The study, completed in September, also looked at long-term care facilities: those in the best shape include Hardy View Lodge in Grand Forks, which was rebuilt five years ago, and Talarico Place in Castlegar. On the other end of the scale, Poplar Ridge Pavilion in Trail had an index of 0.61, indicating that it needs up to $11.6 million in renovations.

The complete list of assessments can be found here.

Although intended to help guide capital investment decisions, the summary does not make any explicit recommendations around which facilities should be repaired or replaced first, nor about where new facilities should be built.

“The demand for capital needs will continue to outweigh funding levels,” it reads. “The [facilities condition index is] only one component of a process used to determine capital investment priorities.”

Other factors include whether a facility is providing the right services; whether it’s able to accommodate current volume and growth; whether it’s adaptable to current standards; and whether it’s able to meet clinical and program needs, the summary stated.

Interior Health declined to comment on the report until it’s discussed at a hospital district meeting next Wednesday in Castlegar.

The hospital district is responsible for paying 40 per cent of approved capital projects while the provincial government and hospital foundations pick up the rest.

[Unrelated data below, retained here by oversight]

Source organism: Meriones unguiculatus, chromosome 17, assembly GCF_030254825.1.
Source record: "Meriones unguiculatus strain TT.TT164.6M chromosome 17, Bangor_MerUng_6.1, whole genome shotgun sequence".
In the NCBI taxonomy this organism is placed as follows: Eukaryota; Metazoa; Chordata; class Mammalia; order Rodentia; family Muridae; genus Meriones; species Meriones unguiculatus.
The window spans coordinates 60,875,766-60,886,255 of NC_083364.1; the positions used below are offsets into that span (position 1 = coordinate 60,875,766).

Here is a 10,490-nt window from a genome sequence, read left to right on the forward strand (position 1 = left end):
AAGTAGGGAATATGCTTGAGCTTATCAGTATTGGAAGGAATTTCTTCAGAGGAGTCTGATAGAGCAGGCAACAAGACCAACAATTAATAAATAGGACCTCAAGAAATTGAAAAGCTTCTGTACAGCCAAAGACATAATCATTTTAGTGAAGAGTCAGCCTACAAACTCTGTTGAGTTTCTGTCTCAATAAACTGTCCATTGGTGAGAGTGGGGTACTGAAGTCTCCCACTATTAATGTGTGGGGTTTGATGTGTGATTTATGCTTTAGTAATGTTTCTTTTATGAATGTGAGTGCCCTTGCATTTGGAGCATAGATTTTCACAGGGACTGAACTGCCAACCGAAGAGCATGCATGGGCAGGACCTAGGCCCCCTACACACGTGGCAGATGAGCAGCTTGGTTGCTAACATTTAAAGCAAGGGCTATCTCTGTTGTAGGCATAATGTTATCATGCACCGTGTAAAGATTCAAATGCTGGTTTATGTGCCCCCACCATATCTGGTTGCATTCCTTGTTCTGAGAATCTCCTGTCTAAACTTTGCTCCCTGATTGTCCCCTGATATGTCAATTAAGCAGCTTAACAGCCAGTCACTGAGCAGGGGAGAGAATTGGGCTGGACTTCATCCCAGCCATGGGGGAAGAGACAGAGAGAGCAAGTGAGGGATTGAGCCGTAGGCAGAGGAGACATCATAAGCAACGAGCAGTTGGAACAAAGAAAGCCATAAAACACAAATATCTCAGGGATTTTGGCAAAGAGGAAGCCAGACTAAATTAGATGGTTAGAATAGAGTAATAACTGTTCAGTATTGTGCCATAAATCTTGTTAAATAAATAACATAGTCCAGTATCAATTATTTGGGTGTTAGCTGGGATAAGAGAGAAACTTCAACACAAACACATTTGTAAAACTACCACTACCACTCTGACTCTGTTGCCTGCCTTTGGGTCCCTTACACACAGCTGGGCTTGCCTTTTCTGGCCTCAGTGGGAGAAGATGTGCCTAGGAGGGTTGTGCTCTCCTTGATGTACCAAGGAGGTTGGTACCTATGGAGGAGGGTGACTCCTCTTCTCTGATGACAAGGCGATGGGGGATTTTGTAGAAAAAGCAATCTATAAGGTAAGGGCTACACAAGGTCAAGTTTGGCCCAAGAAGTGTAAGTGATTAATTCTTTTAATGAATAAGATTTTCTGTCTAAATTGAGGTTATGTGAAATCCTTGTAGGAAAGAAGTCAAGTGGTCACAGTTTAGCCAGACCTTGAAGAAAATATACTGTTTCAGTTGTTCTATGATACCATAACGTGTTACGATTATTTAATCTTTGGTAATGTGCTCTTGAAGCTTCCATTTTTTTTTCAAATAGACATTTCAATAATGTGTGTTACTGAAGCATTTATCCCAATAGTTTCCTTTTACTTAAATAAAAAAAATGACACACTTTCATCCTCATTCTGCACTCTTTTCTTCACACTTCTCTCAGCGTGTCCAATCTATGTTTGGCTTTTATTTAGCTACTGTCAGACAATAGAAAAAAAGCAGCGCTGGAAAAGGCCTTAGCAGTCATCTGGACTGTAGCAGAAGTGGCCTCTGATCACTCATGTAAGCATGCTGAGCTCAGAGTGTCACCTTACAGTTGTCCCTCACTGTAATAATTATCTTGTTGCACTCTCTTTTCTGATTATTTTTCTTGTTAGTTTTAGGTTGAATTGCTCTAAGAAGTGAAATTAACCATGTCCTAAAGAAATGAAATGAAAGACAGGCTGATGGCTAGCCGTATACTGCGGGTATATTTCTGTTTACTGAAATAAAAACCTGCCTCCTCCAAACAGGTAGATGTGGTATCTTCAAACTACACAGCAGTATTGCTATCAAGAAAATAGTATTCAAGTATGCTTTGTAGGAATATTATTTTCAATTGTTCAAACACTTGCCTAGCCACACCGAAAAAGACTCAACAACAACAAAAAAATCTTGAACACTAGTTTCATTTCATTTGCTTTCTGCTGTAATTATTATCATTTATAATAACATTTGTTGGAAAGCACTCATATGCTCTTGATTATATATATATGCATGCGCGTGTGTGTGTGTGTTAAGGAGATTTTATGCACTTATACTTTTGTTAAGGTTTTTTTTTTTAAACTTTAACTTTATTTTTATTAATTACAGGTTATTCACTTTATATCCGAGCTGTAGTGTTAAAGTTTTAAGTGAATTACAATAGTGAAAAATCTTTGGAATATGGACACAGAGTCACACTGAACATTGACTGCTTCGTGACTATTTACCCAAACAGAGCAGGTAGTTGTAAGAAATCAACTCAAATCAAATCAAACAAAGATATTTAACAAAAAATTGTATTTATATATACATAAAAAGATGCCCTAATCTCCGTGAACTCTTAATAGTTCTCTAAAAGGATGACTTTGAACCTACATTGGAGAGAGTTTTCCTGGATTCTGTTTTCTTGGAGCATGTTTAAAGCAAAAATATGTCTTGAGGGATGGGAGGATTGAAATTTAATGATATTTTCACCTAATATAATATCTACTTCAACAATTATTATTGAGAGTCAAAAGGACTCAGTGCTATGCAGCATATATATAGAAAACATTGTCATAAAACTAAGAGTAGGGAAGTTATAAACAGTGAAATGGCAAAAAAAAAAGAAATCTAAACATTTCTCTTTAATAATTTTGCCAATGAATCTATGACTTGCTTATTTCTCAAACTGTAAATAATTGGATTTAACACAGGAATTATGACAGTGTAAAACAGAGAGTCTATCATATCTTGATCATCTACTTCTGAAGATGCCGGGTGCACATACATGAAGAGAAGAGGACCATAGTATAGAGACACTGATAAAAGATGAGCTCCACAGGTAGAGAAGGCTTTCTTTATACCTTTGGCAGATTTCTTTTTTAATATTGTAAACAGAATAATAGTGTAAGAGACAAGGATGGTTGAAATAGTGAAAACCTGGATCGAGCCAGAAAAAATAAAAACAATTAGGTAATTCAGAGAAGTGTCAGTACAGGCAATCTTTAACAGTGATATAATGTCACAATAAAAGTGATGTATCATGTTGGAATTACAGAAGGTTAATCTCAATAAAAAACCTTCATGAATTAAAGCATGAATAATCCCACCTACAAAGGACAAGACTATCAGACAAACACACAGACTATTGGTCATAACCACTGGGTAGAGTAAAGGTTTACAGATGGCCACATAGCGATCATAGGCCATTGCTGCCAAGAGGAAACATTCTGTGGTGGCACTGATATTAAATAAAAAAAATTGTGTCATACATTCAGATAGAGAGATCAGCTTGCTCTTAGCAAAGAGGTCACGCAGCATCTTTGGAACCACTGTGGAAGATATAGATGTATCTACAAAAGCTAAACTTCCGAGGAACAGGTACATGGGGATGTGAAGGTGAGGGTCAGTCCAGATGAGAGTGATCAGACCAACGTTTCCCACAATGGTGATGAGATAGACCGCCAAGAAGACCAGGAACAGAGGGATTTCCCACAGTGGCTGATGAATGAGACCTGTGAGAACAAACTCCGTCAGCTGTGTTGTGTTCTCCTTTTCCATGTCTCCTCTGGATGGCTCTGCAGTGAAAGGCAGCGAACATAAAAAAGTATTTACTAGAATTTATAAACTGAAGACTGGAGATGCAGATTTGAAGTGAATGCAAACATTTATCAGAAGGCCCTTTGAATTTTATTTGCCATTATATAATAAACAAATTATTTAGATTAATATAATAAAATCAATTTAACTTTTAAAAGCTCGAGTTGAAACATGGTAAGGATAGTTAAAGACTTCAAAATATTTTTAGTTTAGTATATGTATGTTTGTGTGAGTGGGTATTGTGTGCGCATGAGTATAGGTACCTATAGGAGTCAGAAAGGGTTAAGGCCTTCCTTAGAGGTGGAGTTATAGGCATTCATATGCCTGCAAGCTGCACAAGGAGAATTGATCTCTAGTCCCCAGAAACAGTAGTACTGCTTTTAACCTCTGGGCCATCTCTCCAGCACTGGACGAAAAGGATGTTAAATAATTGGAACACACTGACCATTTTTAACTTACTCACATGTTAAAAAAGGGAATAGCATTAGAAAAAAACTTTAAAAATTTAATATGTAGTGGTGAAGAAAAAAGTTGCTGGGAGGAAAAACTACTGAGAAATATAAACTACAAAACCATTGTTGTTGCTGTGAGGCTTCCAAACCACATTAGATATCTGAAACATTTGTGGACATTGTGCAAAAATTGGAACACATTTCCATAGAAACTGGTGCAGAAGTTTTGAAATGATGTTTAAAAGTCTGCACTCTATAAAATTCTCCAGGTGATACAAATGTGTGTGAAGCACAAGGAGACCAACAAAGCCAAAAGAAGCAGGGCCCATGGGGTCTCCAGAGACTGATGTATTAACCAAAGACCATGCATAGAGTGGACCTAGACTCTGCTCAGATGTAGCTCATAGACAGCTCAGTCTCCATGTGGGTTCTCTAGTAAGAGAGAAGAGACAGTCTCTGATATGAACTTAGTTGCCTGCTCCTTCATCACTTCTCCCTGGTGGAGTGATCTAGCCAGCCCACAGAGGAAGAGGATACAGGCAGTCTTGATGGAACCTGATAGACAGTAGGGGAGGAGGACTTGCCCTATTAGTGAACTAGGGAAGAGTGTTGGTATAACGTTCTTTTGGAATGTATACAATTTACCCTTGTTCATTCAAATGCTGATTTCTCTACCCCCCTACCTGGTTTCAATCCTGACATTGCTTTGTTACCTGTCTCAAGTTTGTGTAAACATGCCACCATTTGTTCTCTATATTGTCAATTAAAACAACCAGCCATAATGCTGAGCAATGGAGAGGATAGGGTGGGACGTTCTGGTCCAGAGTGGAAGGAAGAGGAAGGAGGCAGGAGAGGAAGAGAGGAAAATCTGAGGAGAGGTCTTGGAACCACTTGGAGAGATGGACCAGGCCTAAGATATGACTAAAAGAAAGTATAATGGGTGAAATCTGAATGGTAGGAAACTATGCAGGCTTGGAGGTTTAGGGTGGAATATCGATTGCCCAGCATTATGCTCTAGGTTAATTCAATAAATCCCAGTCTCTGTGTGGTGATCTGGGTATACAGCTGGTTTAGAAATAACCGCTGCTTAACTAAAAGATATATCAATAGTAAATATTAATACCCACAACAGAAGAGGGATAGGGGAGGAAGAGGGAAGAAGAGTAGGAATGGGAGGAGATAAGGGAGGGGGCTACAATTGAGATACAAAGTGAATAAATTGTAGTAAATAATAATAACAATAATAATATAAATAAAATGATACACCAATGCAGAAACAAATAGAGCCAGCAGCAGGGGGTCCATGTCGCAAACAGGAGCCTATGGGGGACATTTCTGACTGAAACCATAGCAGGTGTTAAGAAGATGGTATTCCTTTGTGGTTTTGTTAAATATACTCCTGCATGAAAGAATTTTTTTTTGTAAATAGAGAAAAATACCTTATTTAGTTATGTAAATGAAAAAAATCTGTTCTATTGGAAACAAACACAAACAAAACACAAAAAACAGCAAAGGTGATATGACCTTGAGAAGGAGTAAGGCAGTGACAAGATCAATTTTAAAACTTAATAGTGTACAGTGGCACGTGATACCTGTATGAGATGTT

Just Posted

West Kootenay RCMP charge man with impaired driving in school zone

Sgt. Chad Badry reports on impaired drivers and other high risk offences

Company granted leave to appeal Lemon Creek charges

Executive Flight Centre won a decision in the BC Court of Appeal

Extensive smoke, heat damage to Castlegar home after fire on Friday

One occupant suffered burns after fleeing house with pet

Cyclist struck in Castlegar

Morning mishap at gas station on Columbia

Kaslo bus fueled by vegetable oil to begin service next month

Mountain Man Mike’s will run routes to Vancouver and eventually Edmonton

Killer of Calgary mother, daughter gets no parole for 50 years

A jury found Edward Downey guilty last year in the deaths of Sara Baillie, 34, and five-year-old Taliyah Marsman

Cost jumps 35% for Trans-Canada Highway widening in B.C.

Revelstoke-area stretch first awarded under new union deal

Is vegan food a human right? Ontario firefighter battling B.C. blaze argues it is

Adam Knauff says he had to go hungry some days because there was no vegan food

Winds helping in battle against fire threatening northern Alberta town

Nearly 5,000 people have cleared out of High Level and nearby First Nation

B.C. sends 267 firefighters to help battle Alberta wildfires

Out of control fires have forced evacuations in the province

Calgary Police looking for missing man who may be heading to B.C.

A man last seen on May 15 in Calgary may be heading to the Kootenay region, according to police

LETTER: Fletcher ‘blurs reality’ on B.C. union public construction

Bridge, highway projects awarded to companies, not unions

Federal government funds millions to help B.C. police spot drugged driving

Many police departments have expressed wariness about using the only government-approved roadside test

Most Read